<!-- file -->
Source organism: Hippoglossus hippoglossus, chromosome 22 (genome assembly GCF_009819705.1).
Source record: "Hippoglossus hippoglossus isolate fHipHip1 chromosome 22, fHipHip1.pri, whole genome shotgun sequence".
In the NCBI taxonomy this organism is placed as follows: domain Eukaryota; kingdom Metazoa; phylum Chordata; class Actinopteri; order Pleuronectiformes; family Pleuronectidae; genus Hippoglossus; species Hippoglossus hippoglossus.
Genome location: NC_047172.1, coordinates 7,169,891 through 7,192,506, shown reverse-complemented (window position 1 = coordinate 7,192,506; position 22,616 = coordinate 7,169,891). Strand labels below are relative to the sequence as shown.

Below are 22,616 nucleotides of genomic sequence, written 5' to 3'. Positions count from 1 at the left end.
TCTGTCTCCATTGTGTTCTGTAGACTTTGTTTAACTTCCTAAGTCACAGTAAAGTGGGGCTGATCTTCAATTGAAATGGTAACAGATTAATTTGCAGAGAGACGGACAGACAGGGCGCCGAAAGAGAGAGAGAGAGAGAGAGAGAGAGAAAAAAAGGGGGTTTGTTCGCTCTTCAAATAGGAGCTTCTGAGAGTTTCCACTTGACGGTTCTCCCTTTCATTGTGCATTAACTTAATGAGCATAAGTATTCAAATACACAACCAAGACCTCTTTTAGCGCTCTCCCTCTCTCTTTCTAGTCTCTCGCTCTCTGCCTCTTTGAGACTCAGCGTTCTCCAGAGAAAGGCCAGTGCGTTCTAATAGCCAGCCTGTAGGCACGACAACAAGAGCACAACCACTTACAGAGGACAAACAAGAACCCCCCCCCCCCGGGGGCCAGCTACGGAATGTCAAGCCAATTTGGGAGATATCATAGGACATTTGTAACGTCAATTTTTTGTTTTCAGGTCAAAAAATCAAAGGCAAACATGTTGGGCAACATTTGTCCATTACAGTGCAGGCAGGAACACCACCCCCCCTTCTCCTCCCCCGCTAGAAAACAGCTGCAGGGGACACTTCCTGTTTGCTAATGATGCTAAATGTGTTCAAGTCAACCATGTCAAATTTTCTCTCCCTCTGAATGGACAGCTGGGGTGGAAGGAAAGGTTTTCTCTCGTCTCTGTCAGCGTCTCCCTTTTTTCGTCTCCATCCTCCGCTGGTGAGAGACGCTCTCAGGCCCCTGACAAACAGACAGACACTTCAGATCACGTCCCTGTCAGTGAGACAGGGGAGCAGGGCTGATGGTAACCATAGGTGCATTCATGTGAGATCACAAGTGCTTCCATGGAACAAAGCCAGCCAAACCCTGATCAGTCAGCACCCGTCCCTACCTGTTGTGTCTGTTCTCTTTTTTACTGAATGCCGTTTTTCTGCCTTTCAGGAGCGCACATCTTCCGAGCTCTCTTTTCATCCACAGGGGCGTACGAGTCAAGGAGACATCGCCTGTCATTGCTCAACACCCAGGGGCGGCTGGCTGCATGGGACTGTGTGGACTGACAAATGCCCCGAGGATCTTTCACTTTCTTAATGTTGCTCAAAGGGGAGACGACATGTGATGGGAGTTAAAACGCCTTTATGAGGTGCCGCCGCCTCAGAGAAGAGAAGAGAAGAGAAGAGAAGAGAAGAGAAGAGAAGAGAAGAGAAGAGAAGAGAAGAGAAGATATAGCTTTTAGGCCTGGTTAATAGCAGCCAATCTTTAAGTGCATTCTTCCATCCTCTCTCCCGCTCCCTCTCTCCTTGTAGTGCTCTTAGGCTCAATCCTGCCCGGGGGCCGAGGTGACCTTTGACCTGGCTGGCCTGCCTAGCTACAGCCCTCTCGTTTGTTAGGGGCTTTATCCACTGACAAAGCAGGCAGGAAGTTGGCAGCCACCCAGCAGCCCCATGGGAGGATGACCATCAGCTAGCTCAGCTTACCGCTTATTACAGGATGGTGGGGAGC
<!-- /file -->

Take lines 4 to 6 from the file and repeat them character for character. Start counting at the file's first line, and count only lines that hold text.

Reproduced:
Genome location: NC_047172.1, coordinates 7,169,891 through 7,192,506, shown reverse-complemented (window position 1 = coordinate 7,192,506; position 22,616 = coordinate 7,169,891). Strand labels below are relative to the sequence as shown.

Below are 22,616 nucleotides of genomic sequence, written 5' to 3'. Positions count from 1 at the left end.
TCTGTCTCCATTGTGTTCTGTAGACTTTGTTTAACTTCCTAAGTCACAGTAAAGTGGGGCTGATCTTCAATTGAAATGGTAACAGATTAATTTGCAGAGAGACGGACAGACAGGGCGCCGAAAGAGAGAGAGAGAGAGAGAGAGAGAGAAAAAAAGGGGGTTTGTTCGCTCTTCAAATAGGAGCTTCTGAGAGTTTCCACTTGACGGTTCTCCCTTTCATTGTGCATTAACTTAATGAGCATAAGTATTCAAATACACAACCAAGACCTCTTTTAGCGCTCTCCCTCTCTCTTTCTAGTCTCTCGCTCTCTGCCTCTTTGAGACTCAGCGTTCTCCAGAGAAAGGCCAGTGCGTTCTAATAGCCAGCCTGTAGGCACGACAACAAGAGCACAACCACTTACAGAGGACAAACAAGAACCCCCCCCCCCCGGGGGCCAGCTACGGAATGTCAAGCCAATTTGGGAGATATCATAGGACATTTGTAACGTCAATTTTTTGTTTTCAGGTCAAAAAATCAAAGGCAAACATGTTGGGCAACATTTGTCCATTACAGTGCAGGCAGGAACACCACCCCCCCTTCTCCTCCCCCGCTAGAAAACAGCTGCAGGGGACACTTCCTGTTTGCTAATGATGCTAAATGTGTTCAAGTCAACCATGTCAAATTTTCTCTCCCTCTGAATGGACAGCTGGGGTGGAAGGAAAGGTTTTCTCTCGTCTCTGTCAGCGTCTCCCTTTTTTCGTCTCCATCCTCCGCTGGTGAGAGACGCTCTCAGGCCCCTGACAAACAGACAGACACTTCAGATCACGTCCCTGTCAGTGAGACAGGGGAGCAGGGCTGATGGTAACCATAGGTGCATTCATGTGAGATCACAAGTGCTTCCATGGAACAAAGCCAGCCAAACCCTGATCAGTCAGCACCCGTCCCTACCTGTTGTGTCTGTTCTCTTTTTTACTGAATGCCGTTTTTCTGCCTTTCAGGAGCGCACATCTTCCGAGCTCTCTTTTCATCCACAGGGGCGTACGAGTCAAGGAGACATCGCCTGTCATTGCTCAACACCCAGGGGCGGCTGGCTGCATGGGACTGTGTGGACTGACAAATGCCCCGAGGATCTTTCACTTTCTTAATGTTGCTCAAAGGGGAGACGACATGTGATGGGAGTTAAAACGCCTTTATGAGGTGCCGCCGCCTCAGAGAAGAGAAGAGAAGAGAAGAGAAGAGAAGAGAAGAGAAGAGAAGAGAAGAGAAGAGAAGAGAAGATATAGCTTTTAGGCCTGGTTAATAGCAGCCAATCTTTAAGTGCATTCTTCCATCCTCTCTCCCGCTCCCTCTCTCCTTGTAGTGCTCTTAGGCTCAATCCTGCCCGGGGGCCGAGGTGACCTTTGACCTGGCTGGCCTGCCTAGCTACAGCCCTCTCGTTTGTTAGGGGCTTTATCCACTGACAAAGCAGGCAGGAAGTTGGCAGCCACCCAGCAGCCCCATGGGAGGATGACCATCAGCTAGCTCAGCTTACCGCTTATTACAGGATGGTGGGGAGC